This statement is derived from the default (and configurable) range of the integer type, which is supposed to be 32-bit, signed.

In summary: adding 1 to the current value of counter should not overflow the integer type.

This verification goal has failed, which is reported in the third column of the table. The highlighted link named “see counter-examples” displays, in the form of a tooltip, the possible combination of variable values that makes the verification goal failing - here the counter-examples are:

The meaning of this is that if the counter object has this value at the beginning of the operation, then the expression will overflow - indeed, the numeric value shown is the default upper limit for the integer type, so it is not possible to increment it and since there is nothing in this particular operation that would prevent such initial state when the operation is invoked, the possibility is considered real.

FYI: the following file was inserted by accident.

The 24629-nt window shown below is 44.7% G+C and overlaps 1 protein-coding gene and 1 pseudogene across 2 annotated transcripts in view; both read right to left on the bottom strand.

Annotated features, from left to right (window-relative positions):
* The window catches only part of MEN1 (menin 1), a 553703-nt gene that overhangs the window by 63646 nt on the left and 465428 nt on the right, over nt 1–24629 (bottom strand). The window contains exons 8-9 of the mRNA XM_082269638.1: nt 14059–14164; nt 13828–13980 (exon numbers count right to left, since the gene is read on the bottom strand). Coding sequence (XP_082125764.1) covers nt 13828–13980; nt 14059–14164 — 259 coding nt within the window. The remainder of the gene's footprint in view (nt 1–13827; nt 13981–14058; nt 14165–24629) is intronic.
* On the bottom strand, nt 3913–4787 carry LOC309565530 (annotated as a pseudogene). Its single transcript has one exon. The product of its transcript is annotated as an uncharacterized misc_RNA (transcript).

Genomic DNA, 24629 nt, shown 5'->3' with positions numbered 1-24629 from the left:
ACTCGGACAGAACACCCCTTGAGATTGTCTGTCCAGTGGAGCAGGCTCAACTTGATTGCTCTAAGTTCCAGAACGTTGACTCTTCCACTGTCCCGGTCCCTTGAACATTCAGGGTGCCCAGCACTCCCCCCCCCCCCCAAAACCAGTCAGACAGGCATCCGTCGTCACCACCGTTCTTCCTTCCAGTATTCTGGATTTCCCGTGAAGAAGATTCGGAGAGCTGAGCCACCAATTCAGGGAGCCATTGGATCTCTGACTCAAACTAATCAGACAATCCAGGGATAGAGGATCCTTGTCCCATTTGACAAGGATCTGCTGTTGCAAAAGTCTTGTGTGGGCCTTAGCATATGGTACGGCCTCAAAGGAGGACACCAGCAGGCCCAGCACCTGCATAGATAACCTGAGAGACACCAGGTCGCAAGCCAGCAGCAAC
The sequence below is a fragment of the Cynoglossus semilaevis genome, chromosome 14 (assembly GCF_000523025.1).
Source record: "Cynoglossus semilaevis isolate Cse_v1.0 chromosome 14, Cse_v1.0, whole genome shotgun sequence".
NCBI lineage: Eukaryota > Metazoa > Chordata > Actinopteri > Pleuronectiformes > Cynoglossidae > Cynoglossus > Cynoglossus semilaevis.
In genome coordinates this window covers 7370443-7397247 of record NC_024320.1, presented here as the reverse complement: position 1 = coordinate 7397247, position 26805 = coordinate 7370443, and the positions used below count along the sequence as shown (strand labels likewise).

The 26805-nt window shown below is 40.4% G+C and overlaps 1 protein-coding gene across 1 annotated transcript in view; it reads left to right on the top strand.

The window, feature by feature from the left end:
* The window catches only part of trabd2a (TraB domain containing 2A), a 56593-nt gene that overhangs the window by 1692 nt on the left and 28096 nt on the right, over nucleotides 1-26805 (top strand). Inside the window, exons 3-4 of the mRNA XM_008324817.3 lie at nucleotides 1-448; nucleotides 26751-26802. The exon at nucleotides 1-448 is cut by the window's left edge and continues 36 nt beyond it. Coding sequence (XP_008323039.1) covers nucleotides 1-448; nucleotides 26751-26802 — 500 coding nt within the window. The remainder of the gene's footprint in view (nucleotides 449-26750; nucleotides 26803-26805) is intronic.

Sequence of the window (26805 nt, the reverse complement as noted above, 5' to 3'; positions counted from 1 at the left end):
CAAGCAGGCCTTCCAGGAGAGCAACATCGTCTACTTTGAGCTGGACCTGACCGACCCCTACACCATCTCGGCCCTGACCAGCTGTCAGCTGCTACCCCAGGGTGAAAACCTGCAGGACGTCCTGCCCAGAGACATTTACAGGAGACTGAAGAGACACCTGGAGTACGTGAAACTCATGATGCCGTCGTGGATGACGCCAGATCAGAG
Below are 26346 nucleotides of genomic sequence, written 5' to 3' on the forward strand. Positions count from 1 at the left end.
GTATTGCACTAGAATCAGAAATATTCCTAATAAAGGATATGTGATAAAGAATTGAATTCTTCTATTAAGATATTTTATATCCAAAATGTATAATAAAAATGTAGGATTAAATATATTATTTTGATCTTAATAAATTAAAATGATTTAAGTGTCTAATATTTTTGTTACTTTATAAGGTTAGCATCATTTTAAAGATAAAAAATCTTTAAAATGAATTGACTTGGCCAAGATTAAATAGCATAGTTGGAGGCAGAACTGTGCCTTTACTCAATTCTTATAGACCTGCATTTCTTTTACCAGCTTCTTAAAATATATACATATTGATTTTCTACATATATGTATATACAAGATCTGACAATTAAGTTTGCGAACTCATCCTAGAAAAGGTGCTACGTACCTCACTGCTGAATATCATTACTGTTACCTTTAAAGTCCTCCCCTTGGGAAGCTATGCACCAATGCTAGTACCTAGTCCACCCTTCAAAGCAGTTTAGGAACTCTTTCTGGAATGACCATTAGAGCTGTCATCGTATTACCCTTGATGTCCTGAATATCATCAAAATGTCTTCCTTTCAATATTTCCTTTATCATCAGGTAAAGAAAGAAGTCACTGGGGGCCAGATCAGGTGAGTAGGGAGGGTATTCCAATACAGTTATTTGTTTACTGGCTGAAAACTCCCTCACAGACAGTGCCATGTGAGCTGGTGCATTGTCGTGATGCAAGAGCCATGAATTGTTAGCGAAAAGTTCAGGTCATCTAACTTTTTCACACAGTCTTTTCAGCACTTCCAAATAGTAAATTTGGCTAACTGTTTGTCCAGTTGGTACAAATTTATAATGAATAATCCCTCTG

The second row of the table refers to the assignment operation itself, which involves the whole calculation. The seeming duplication is related to the fact that the calculation involves exactly one subexpression, which is already dealt with in the first row of the table.

As with all other FMT functions, the same report exists also in the raw format, as a nested Association object:

The part that requires explanation here is the failedT tag, which wraps all counter-examples - it would be provenT[] in case of successful check. The tag alwaysT, or its siblings neverT and possibleT, are used to describe the kind of respective verification statement.

Similarly to other functions that perform checks for multiple operations, both showProofChecks and reportProofs functions accept options for selective choice of analyzed operations, for example:

By default the whole model is analyzed.

The updateCounter operation can be fixed by implementing a simple saturation scheme, where the value is no longer incremented after reaching some arbitrary limit:

After this correction the proof check results are now correct:

The detailed results can be still displayed with the showProofResults function, but this time, due to the fact that the operation body is more complex, more checks are generated: